The War at Home and Abroad, by Jack Fleischer
Red Tails is a whiz-bang action film about the Tuskegee airmen, set amidst their work in World War II. It is directed by Anthony Hemingway and stars actors Nate Parker and David Oyelowo. I’m being specific about all this because most of this flick’s hubbub surrounds producer George Lucas. Add to that, one of the posters I saw is almost exclusively dominated by the half-heads of Terrance Howard and Cuba Gooding Jr. Yes, they’re in this movie, but they’re small potatoes — they don’t fly, cry or die in this war flick.
This movie focuses in on the Tuskegee Airmen’s struggle to fight in World War II’s forward areas and thereby gain equal stature with their fellow fighters. In particular we follow pilots “Easy” (Parker) and “Lightning” (Oyelowo) and the men they serve with. There are personal conflicts, dogfights, racial tensions, dogfights, daring escapes, and, well, you guessed it.
Visually thrilling, Red Tails offers everything you can imagine would come from the producer of Star Wars. As a person who knows little about aviation or its intricacies the action is clear and exciting. Although director Hemingway came from television (The Wire, Fringe), he understands how to bring the audience into these aerial battles.
Parker and Oyelowo both hand in serviceable performances, as does the rest of the cast, which includes Tristan Wilds, Elijah Kelley, Leslie Odom Jr., Daniela Ruah, Ne-Yo, and of course Cuba and Howard.
The movie falls short in that there is no complexity. Filled with World War II movie tropes and cliché’s it even has a pilot named “Joker” and an evil Nazi pilot with an ugly scar across his snooty Aryan face. I suppose if this film had been made fifty years ago, it would have established all of these clichés. It’s not a bad film, but in the world of today it’s hard to imagine an audience not wanting a little more meat on the bone.
The dialogue is clunky, and feels a little “plug and play.” The characters say what’s on their mind, and all intentions are spelled out with face slapping subtlety. Perhaps it’s no longer possible to surprise with a World War II film, but I feel like this movie doesn’t even try to challenge its audience. It’s predictable. It’s what you’d expect. It’s the pretty girl with no personality.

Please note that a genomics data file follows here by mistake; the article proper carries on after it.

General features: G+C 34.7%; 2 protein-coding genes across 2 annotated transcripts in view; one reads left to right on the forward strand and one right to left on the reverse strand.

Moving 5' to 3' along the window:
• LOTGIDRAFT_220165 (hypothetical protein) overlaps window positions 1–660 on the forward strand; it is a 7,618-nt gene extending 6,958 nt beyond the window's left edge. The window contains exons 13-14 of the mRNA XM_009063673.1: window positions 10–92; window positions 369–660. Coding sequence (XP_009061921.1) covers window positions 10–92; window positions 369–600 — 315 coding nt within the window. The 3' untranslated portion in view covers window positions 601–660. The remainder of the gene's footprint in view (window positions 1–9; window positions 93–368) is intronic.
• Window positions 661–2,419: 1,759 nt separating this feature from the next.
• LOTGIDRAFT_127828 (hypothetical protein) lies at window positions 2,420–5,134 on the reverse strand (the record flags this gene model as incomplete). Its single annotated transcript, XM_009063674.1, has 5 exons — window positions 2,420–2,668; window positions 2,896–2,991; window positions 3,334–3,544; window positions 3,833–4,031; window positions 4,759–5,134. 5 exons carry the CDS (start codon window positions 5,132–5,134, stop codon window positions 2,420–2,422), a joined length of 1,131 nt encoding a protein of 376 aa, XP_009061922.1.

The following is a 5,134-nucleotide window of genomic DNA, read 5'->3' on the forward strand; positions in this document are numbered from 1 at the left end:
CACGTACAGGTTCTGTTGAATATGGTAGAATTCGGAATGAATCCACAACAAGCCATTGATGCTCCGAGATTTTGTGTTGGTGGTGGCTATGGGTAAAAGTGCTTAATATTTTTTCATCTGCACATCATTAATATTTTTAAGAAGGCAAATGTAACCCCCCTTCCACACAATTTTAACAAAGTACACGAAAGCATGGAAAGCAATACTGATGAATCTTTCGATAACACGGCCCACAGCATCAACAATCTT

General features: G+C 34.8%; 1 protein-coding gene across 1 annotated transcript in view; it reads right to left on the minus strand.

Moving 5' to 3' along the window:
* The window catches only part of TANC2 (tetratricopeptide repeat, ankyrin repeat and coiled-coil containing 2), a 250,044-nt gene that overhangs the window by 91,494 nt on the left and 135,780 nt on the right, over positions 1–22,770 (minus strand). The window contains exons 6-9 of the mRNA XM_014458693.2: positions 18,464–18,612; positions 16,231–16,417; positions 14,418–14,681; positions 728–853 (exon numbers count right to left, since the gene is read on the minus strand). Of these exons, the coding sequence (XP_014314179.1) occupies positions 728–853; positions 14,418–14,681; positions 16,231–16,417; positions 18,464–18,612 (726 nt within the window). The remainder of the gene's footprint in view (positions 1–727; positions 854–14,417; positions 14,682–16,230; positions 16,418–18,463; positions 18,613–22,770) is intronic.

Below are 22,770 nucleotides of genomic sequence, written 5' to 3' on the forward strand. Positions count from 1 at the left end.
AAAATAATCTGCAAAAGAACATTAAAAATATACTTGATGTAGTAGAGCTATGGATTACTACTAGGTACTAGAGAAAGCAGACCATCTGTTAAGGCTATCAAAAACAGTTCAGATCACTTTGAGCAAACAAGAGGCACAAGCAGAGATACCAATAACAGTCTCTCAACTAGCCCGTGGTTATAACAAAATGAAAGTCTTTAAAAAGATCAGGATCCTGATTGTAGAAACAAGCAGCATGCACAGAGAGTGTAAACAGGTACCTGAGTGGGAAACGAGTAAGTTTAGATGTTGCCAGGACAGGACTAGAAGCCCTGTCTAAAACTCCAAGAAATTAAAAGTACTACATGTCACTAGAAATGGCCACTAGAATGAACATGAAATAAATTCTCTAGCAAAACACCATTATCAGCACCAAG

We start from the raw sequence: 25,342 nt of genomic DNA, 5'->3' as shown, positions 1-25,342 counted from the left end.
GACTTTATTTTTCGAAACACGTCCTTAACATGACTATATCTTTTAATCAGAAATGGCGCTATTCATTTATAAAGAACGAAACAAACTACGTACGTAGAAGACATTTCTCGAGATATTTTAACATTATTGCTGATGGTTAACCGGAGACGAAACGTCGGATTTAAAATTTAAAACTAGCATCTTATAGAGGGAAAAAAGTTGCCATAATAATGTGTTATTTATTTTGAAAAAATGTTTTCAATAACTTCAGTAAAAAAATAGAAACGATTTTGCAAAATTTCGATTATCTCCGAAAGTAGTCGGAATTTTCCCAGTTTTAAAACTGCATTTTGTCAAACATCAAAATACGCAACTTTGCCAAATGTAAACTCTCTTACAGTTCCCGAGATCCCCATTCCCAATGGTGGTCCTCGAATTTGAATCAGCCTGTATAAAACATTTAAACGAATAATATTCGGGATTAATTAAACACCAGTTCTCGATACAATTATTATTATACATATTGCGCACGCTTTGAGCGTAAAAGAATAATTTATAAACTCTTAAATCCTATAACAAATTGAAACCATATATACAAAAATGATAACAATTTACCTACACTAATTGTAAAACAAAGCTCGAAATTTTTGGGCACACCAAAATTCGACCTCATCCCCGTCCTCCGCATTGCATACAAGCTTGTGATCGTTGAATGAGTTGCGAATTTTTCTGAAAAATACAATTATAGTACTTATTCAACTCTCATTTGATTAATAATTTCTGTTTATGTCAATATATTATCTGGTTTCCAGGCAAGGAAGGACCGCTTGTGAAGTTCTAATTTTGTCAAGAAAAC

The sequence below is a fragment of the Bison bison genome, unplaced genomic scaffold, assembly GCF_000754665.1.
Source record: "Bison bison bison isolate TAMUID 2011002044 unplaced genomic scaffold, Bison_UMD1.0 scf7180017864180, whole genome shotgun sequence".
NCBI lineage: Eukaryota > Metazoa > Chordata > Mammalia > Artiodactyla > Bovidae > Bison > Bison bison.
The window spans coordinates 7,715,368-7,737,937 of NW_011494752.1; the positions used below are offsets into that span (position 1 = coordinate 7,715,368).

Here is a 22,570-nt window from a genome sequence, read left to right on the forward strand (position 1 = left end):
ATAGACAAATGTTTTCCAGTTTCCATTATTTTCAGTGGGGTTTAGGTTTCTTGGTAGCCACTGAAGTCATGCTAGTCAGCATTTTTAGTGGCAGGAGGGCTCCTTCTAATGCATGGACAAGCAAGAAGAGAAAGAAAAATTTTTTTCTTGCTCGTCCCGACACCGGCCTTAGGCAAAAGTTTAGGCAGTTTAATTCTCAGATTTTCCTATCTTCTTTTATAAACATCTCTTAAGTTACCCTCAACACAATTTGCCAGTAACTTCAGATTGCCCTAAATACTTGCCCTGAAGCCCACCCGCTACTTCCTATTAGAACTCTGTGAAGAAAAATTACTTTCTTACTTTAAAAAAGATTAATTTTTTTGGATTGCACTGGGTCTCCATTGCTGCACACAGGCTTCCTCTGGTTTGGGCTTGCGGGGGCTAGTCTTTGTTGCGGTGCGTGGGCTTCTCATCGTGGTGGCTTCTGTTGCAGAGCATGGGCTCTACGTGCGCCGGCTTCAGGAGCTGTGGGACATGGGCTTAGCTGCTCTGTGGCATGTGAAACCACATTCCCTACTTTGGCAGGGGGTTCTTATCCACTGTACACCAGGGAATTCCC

For all the good that can come from a film about the often forgotten contributions of African American during World War II, this movie feels like a cop out. Instead of being a retread of the World War II genre, it would be great to see this film establish new ideas of what these men are, and what they had to do for equality.
Red Tails is a movie that is getting most of its attention for the wrong reasons. George Lucas has been stumping hard, talking about the years that went into getting mainstream Hollywood interested in making a movie about these African American pioneers. He’s even talked of never making another big budget Hollywood movie.
For the sake of everything this film stands for, this movie needs to stand apart from its production team. Regardless of its producer, this is now a permanent monument commemorating the work and lives of the Tuskegee airmen. Lucas himself has claimed that he has ideas for sequels and prequels that would have made for even better movies. He’s talked about showing how these men fought for, and then returned to, a country that didn’t see them as equals. That’s extremely compelling stuff, and I can’t understand why Lucas would spend 20 years to make a movie that isn’t as good as the other movies he now says he wants to make.
In the end, this movie is exciting to watch, but it’s otherwise exceedingly bland. Red Tails simply doesn’t do justice to its source material.